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dc.contributor.authorTan, Yue; orcid: 0000-0002-5198-9547; email: tanyue_focus@163.com
dc.contributor.authorZhao, Delong; email: zhaodelong@bj.cma.gov.cn
dc.contributor.authorWang, Honglei; email: hongleiwang@nuist.edu.cn
dc.contributor.authorZhu, Bin; email: binzhu@nuist.edu.cn
dc.contributor.authorBai, Dongping; email: dongpingbai@hotmail.com
dc.contributor.authorLiu, Ankang; email: 20181203017@nuist.edu.cn
dc.contributor.authorShi, Shuangshuang; email: sss@nuist.edu.cn
dc.contributor.authorDai, Qihang; email: qihang.dai@student.manchester.ac.uk
dc.date.accessioned2021-05-20T16:38:47Z
dc.date.available2021-05-20T16:38:47Z
dc.date.issued2021-05-13
dc.identifierhttps://chesterrep.openrepository.com/bitstream/handle/10034/624589/additional-files.zip?sequence=2
dc.identifierhttps://chesterrep.openrepository.com/bitstream/handle/10034/624589/atmosphere-12-00626.pdf?sequence=3
dc.identifierhttps://chesterrep.openrepository.com/bitstream/handle/10034/624589/atmosphere-12-00626.xml?sequence=4
dc.identifier.citationAtmosphere, volume 12, issue 5, page e626
dc.identifier.urihttp://hdl.handle.net/10034/624589
dc.descriptionFrom MDPI via Jisc Publications Router
dc.descriptionHistory: accepted 2021-05-10, pub-electronic 2021-05-13
dc.descriptionPublication status: Published
dc.descriptionFunder: National Natural Science Foundation of China; Grant(s): 41805096
dc.descriptionFunder: National Key Research and Development Program of China; Grant(s): 2016YFA0602001
dc.description.abstractDespite the yearly decline in PM2.5 in China, surface ozone has been rapidly increasing recently, which makes it imperative to coordinate and control both PM2.5 and ozone in the atmosphere. This study utilized the data of pollutant concentrations and meteorological elements during 2015 to 2018 in Nanjing, China to analyze the daily correlation between black carbon and ozone (CBO), and the distribution of the pollutant concentrations under different levels of CBO. Besides, the diurnal variations of pollutant concentrations and meteorological elements under high positive and negative CBO were discussed and compared. The results show that the percentage of positive CBO had been increasing at the average rate of 7.1%/year, and it was 38.7% in summer on average, nearly twice of that in other seasons (19.2%). The average black carbon (BC), PM2.5 and NO2 under positive CBO was lower than those under negative CBO. It is noticeable that the surface ozone began to ascend when CBO was up to 0.2, with PM2.5 and NO2 decreasing and BC remaining steady. Under negative CBO, pollutant concentrations and meteorological elements showed obvious diurnal variations: BC showed a double-peak pattern and surface ozone, PM2.5, SO2 and CO showed single-peak patterns and NO2 showed a trough from 10:00 to 19:00. Wind speed and visibility showed a single-peak pattern with little seasonal difference. Relative humidity rose first, then it lowered and then it rose. Under positive CBO, the patterns of diurnal variations became less obvious, and some of them even showed no patterns, but just fluctuated at a certain level.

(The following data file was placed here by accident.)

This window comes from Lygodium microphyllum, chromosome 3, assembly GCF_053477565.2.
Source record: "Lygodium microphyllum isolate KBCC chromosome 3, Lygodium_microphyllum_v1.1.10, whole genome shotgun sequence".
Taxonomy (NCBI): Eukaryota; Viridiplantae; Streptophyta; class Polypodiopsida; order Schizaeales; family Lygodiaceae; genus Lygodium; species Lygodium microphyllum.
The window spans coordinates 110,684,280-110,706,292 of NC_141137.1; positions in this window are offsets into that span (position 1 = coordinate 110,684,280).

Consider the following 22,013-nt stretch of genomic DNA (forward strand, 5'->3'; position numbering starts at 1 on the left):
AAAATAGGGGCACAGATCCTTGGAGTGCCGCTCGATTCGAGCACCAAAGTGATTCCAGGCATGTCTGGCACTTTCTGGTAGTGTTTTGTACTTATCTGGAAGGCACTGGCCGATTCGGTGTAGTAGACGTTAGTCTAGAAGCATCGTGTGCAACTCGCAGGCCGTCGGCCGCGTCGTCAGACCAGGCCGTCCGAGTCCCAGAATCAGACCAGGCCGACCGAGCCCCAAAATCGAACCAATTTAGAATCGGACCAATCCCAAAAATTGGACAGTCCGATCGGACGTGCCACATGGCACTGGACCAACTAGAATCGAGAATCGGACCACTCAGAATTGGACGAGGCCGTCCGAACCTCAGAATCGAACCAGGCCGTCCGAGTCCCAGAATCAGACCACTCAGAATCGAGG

dc.languageen
dc.publisherMDPI
dc.rightsLicence for this article: https://creativecommons.org/licenses/by/4.0/
dc.sourceeissn: 2073-4433
dc.subjectblack carbon
dc.subjectozone
dc.subjectcorrelation between black carbon and ozone (CBO)
dc.titleImpact of Black Carbon on Surface Ozone in the Yangtze River Delta from 2015 to 2018
dc.typearticle
dc.date.updated2021-05-20T16:38:47Z
dc.date.accepted2021-05-10


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